EME 810
Solar Resource Assessment and Economics

6.2 Solar Utility, Locale, and Client


Reading Assignment

  • J.R. Brownson, Solar Energy Conversion Systems (SECS), Chapter 16: Project Design.

We are jumping ahead to the elements of project design, so that you will be able to address Learning Activity 6.1. Chapter 16 will help us to prepare for our tasks ahead. You might consider a quick review of Ch. 2 in light of our new perspective on energy economics, and put it into the context of solar utility and the influence of stakeholders.

I want you to now focus on the connections among the client, the affected and diverse stakeholders, and the concept of solar utility. Your goal is nothing so specific as "highest efficiency" or "most power" or "least expensive system." You may be able to assess your client and address mechanisms to provide them with a high solar utility from a project proposal standing.

Solar Utility

A design effort without constraints and boundaries can quickly spiral out of control. Your SECS is dependent on the locale, and the client! How can we efficiently maximize the client's preference for goods derived from the solar resources to help meet client goals in their particular locale? When we speak of solar utility, we are referring to maximizing the preference for solar goods and services in order to provide needed power, heat, light, food, etc.

  • Utility is simply preference among a set of goods and services.
  • In game theory, a utility function is used to quantify the degree of preference across a suite of alternatives, and can explain the impact of uncertainty for a client. [See the Stanford/UBC MOOC for Game Theory on Coursera]

Solar utility can be met from many technologies, it's not just about PV and solar hot water. Sometimes effective shading for a building or space will reduce demand for electricity, which is completely within the scope of a solar energy design team. Maximizing solar utility is definitely not about "efficiency" or "more power" (or more cow bell), because these are systems variables that are all married into the whole balance of energy supply, demand, fiscal wealth, and broader happiness.

One of the systems approaches to increase solar utility for SECSs is by engineering means (e.g., applying what we learned in Lessons 2-4). You need light to produce electricity and heat, right? These strategies increase the amount of light incident on the SECS through general orientation, tracking, and avoiding shading. Note that they are systems solutions, and not "find a more efficient panel."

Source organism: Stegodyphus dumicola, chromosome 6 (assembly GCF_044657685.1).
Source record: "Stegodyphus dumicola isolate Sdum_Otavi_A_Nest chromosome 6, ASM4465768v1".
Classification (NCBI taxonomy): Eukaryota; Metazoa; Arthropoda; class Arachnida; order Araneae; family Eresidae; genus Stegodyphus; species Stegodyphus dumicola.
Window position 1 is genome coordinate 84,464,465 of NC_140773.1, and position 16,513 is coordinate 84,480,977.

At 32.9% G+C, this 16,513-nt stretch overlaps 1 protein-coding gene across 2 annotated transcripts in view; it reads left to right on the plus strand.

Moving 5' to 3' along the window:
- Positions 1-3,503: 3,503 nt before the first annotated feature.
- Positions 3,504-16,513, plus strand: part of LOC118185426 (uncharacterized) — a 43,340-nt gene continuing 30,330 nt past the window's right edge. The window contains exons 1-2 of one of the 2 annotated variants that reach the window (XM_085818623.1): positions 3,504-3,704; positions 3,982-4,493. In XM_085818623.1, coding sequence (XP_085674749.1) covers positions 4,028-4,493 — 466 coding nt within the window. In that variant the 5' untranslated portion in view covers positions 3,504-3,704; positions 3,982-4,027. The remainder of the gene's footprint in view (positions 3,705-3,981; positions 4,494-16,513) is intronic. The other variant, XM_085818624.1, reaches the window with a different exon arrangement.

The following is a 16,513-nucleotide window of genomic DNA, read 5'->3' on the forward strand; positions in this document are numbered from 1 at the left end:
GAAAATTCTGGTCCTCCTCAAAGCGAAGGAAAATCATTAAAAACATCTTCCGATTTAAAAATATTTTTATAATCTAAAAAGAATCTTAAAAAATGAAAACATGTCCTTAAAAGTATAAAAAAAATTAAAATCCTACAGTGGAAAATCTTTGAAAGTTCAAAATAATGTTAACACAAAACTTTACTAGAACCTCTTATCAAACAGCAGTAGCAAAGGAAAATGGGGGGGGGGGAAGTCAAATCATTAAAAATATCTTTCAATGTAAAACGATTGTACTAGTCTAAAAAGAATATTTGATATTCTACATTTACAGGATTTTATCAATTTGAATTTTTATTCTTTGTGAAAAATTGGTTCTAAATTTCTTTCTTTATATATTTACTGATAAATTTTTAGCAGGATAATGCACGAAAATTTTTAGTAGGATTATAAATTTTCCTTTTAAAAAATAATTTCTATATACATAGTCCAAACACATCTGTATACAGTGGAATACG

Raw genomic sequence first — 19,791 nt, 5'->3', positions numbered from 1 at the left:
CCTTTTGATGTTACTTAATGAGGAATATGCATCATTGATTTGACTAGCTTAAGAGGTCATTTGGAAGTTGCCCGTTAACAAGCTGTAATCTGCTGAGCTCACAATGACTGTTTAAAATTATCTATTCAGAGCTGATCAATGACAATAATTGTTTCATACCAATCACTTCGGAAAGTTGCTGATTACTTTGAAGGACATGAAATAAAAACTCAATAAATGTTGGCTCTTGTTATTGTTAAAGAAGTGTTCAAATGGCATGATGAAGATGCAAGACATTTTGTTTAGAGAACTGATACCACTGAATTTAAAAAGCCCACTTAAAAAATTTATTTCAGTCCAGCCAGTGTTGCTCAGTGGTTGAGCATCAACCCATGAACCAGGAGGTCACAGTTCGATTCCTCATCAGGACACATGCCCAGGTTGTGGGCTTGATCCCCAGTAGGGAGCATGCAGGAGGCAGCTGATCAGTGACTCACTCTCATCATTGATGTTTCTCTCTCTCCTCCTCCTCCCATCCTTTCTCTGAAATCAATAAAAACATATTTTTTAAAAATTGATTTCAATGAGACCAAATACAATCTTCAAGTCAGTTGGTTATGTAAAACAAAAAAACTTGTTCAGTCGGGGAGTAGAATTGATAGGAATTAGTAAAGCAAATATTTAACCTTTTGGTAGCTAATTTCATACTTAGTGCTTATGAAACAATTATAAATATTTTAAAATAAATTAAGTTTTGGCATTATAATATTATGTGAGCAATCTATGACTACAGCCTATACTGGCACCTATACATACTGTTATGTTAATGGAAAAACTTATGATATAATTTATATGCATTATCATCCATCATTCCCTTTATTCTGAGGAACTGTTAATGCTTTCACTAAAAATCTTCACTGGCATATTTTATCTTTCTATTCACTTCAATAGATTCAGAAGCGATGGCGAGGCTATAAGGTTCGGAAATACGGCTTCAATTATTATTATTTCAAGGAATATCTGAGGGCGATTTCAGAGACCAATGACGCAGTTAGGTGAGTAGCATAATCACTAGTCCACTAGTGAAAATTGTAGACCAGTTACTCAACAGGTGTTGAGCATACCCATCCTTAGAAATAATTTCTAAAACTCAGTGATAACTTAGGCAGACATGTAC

The second systems approach that we will cover (to increase/maximize solar utility for the client in their given locale) is economic in nature. This approach is concerned with technology costs relative to metrics of financial payback, levelized costs of energy (LCOE), and net present value. For this particular lesson, we are going to focus on the costs of electricity from the grid (which is mainly coal, nuclear, natural gas, and hydroelectric power), and the incentives that are available to our clients in their locale. Both the grid and the incentives available to our clients are locale-based, as with the solar resource above.

Remember, the design team maximizes solar utility by considering the locale and the client needs, then selects a technology (or suite of approaches) that is appropriate.


The term locale in the SECS context implies more than just site or location – it rather represents a set of key parameters that would have critical impact on the system in question. Locale is defined in both time and space (because meteorology implies both time and space). Here are several parameters we can consider to specify locale for a project:

  • Geographic position, address (ϕ, λ),
  • Solar resource (time variations on seasonal, daily, hourly, minute and second scale) and its intermittency (specifically beam-diffuse components),
  • Setting (for example, urban, rural, ecoregion) or immediate surrounding for the project (field, ground, walls, roof), which can create shading and thus have implication in system design